Delta, United, and American all have minimum spending requirements for earning their elite status.
- Delta requires you to spend a minimum of 12 cents a mile for status (eg $3000 for 25,000 mile Silver, $15,000 for 125,000 mile Diamond) but waives the requirement for customers living outside the U.S. and for U.S. customers spending at least $25,000 on a co-brand American Express card.
- United requires you to spend a minimum of 12 cents a mile for status (eg $3000 for 25,000 mile Silver, $12,500 for 100,000 mile 1K) but waives the requirement for customers living outside the U.S. and waives the requirement for earning up to the Platinum level – but not 1K – for U.S. customers spending at least $25,000 on a co-brand Chase card.
- American requires you to spend a minimum of 12 cents a mile for status (eg $3000 for 25,000 mile Gold, $12,500 for 100,000 mile Executive Platinum) and does not waive the requirement for customers living outside the U.S. U.S. customers can earn up to 6000 elite qualifying dollars based on spend with a Barclaycard co-brand Mastercard [3000 for $25,000 spend on an Aviator Red card, 3000 each at $25,000 and $50,000 spend on an Aviator Silver card].
Rene’s Points says he has confirmed with 3 sources that Delta will be making a change to only allow the American Express credit card spend waiver to count towards Platinum status. In other words, $25,000 in spend will allow customers to avoid the $9000 minimum qualifying dollars for Platinum status but customers seeking Delta Diamond would still have to spend the required $15,000 on travel whether they spend on the American Express card or not.
This would be a real blow to the value proposition of Delta’s American Express cards which currently make sense only for:
- The casual traveler who wants to have some travel benefits on Delta but doesn’t fly Delta enough to earn elite status. This person probably lives in the Southeast, in New York, or the Upper Midwest.
- The heavy elite traveler who doesn’t spend enough on tickets to earn the status level their flying would otherwise qualify them for.
The heavy elite traveler looking for a waiver of the spend requirement for status (or looking to earn elite qualifying miles for status) is the only one that should spend any money on this credit card after earning the card’s signup bonus.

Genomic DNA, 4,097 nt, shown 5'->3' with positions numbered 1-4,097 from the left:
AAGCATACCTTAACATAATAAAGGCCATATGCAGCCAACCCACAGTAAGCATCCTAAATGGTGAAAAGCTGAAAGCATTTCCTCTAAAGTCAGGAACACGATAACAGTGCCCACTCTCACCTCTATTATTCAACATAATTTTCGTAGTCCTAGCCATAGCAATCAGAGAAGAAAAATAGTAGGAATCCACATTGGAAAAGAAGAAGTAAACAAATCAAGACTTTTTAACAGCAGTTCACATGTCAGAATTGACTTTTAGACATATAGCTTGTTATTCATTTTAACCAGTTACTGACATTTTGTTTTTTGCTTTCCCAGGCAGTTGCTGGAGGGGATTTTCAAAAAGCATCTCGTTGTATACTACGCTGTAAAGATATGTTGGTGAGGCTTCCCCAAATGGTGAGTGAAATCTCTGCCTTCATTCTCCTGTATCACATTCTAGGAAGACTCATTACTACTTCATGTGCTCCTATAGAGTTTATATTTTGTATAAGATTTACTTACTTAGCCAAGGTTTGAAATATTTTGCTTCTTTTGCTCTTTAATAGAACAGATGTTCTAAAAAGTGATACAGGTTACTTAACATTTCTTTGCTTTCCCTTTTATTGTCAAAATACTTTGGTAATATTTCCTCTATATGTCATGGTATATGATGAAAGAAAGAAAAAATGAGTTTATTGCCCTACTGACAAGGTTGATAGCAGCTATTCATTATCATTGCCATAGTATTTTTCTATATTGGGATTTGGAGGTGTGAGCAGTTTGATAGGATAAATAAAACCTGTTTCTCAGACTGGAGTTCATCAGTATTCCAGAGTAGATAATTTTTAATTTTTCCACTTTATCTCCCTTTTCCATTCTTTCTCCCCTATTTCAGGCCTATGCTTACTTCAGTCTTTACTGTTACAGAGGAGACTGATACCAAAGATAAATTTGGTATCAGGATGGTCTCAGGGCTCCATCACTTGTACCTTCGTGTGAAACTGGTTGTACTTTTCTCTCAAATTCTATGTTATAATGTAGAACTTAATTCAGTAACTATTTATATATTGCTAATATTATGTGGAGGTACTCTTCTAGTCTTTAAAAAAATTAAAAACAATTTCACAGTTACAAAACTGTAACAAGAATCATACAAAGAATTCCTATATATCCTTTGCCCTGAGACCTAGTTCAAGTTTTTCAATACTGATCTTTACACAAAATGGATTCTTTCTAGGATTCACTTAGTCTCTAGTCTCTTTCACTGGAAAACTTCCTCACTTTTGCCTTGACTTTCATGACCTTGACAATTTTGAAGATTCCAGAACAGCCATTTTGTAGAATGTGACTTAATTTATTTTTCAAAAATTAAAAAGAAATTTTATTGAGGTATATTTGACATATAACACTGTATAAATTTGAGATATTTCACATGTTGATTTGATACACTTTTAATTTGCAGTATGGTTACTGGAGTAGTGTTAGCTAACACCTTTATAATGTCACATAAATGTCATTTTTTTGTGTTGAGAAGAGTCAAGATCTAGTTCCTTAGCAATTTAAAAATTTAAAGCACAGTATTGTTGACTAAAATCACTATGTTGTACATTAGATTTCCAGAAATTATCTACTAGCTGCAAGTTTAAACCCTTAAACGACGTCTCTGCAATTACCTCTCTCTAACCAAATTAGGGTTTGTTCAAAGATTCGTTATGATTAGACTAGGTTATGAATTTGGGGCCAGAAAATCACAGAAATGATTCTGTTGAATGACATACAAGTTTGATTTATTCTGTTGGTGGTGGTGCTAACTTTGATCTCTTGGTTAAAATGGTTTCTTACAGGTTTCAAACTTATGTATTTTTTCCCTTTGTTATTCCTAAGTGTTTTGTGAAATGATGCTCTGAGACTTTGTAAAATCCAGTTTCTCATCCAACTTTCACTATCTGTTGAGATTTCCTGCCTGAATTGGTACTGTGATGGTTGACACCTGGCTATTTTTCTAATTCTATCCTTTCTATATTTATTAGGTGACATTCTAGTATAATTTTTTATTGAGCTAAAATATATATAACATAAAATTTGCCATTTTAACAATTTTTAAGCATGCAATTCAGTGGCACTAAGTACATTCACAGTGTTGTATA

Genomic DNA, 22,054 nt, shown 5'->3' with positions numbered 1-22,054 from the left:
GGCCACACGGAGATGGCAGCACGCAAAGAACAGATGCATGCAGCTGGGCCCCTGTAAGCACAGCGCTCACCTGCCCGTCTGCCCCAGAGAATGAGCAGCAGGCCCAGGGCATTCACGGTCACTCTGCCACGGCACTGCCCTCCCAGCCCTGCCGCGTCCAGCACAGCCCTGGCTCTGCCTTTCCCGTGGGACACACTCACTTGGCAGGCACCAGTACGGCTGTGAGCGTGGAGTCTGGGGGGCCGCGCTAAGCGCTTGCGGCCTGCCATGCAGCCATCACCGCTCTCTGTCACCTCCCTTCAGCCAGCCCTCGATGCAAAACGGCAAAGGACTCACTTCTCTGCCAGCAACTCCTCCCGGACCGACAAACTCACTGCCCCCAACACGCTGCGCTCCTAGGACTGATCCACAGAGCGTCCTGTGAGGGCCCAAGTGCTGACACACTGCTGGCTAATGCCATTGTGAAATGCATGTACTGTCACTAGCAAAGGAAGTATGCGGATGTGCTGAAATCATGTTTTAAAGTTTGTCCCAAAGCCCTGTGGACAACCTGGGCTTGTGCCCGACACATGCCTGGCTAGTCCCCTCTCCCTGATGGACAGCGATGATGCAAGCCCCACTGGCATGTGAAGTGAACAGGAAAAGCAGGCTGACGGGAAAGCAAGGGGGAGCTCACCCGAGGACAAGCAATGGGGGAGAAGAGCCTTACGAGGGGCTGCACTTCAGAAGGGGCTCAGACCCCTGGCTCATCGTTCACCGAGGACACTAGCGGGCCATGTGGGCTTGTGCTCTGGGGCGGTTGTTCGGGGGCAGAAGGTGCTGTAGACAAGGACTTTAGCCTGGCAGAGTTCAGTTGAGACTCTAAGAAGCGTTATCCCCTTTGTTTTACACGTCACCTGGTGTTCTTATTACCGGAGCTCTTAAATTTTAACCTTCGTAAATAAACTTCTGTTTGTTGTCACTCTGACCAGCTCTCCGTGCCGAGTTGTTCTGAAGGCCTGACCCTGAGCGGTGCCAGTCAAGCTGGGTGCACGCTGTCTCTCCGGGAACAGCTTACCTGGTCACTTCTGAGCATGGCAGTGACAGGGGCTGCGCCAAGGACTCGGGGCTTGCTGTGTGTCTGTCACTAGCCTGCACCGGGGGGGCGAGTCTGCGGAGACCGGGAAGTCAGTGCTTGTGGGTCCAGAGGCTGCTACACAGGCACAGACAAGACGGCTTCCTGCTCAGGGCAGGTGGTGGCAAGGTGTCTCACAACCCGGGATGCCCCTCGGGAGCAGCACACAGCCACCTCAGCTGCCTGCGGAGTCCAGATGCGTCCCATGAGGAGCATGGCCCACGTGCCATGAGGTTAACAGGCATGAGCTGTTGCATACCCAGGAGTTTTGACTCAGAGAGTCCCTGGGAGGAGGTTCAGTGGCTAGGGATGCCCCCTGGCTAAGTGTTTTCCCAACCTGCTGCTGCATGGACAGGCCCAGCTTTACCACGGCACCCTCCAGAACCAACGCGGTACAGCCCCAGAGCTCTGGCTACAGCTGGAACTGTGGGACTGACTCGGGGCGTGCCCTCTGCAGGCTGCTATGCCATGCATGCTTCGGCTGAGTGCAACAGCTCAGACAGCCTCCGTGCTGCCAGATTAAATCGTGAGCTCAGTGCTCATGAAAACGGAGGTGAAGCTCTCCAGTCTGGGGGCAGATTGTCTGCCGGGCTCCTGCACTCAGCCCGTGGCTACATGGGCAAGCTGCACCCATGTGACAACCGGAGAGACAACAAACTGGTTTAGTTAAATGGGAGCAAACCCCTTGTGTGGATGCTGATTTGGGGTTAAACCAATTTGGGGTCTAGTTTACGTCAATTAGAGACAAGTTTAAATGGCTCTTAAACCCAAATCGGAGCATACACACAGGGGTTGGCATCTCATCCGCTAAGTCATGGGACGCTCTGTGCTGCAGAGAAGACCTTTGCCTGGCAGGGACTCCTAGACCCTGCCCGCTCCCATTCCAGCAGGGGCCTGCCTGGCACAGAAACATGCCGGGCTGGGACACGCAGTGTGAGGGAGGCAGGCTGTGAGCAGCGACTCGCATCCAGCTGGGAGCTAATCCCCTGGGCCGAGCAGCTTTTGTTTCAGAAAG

Not only are Delta miles worth less than other currencies, but even the cardmember who wants to earn Delta miles can earn more Delta miles with other cards. That’s because American Express offers several cards with broader bonus categories which earn more Membership Rewards points, Membership Rewards points transfer to Delta, and offer the flexibility to transfer to better frequent flyer programs.
Delta refuses to deny that they are making this change. A spokesperson offered only, “I don’t have any info on what you’re asking [..] – we haven’t announced any such changes.”
I followed up explicitly asking for more than a non-denial denial, and they replied “We haven’t announced anything to this effect – that’s just a fact.”
Clearly they haven’t announced it. But they chose not to deny it, either. If this turns out to be a change that Delta is making, it will be:
- Good for flyers who spend enough on Delta to earn top tier status without needing the credit card waiver. They’ll have less competition for upgrades.
- Bad for flyers who have been loyal travelers but need the spend waiver to hit Diamond. Delta is saying that their business is worth less, that earning via credit card along with travel isn’t worth enough to be a top tier elite.
- Bad for American Express, who keeps taking it in the chin from Delta. Not only did American Express set the bar with a new most-expense co-brand travel card deal after losing Costco, but Delta knowing they’re the next-biggest partner of American Express after Costco was they’ve continued to chip away at the value American Express gets for their top dollar. The elite status that Black Card members get, for instance, is even devalued and American Express lounge access with Delta no longer comes with guests either.
Two years ago American Express refused to claim that Delta miles were getting more valuable. We know that Delta’s claims to the contrary are disingenuous.